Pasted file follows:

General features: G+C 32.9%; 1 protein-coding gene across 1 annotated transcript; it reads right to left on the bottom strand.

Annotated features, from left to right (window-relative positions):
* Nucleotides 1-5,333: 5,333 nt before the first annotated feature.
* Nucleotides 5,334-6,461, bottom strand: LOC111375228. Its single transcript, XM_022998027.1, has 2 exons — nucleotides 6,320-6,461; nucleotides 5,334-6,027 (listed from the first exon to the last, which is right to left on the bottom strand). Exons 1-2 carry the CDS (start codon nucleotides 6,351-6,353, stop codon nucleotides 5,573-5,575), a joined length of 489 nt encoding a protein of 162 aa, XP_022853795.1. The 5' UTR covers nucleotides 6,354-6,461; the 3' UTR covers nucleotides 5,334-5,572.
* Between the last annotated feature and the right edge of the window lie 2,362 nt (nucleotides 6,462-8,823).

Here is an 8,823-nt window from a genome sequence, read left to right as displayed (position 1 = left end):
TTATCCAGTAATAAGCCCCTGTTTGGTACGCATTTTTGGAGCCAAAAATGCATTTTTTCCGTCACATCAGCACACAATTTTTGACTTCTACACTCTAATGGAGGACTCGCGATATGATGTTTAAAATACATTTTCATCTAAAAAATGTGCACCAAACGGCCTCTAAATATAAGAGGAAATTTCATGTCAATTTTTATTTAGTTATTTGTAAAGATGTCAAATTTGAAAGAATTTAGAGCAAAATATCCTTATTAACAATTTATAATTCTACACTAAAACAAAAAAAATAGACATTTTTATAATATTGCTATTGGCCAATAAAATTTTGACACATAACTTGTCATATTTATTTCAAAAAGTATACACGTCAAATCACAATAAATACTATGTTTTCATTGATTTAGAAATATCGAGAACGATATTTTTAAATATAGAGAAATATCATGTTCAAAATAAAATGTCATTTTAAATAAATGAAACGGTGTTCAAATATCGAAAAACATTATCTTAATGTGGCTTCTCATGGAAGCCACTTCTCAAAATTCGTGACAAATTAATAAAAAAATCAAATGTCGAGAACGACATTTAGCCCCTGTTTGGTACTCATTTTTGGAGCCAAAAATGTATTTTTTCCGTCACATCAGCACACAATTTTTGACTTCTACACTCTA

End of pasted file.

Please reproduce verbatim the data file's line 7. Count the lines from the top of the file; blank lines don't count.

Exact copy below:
TTATCCAGTAATAAGCCCCTGTTTGGTACGCATTTTTGGAGCCAAAAATGCATTTTTTCCGTCACATCAGCACACAATTTTTGACTTCTACACTCTAATGGAGGACTCGCGATATGATGTTTAAAATACATTTTCATCTAAAAAATGTGCACCAAACGGCCTCTAAATATAAGAGGAAATTTCATGTCAATTTTTATTTAGTTATTTGTAAAGATGTCAAATTTGAAAGAATTTAGAGCAAAATATCCTTATTAACAATTTATAATTCTACACTAAAACAAAAAAAATAGACATTTTTATAATATTGCTATTGGCCAATAAAATTTTGACACATAACTTGTCATATTTATTTCAAAAAGTATACACGTCAAATCACAATAAATACTATGTTTTCATTGATTTAGAAATATCGAGAACGATATTTTTAAATATAGAGAAATATCATGTTCAAAATAAAATGTCATTTTAAATAAATGAAACGGTGTTCAAATATCGAAAAACATTATCTTAATGTGGCTTCTCATGGAAGCCACTTCTCAAAATTCGTGACAAATTAATAAAAAAATCAAATGTCGAGAACGACATTTAGCCCCTGTTTGGTACTCATTTTTGGAGCCAAAAATGTATTTTTTCCGTCACATCAGCACACAATTTTTGACTTCTACACTCTA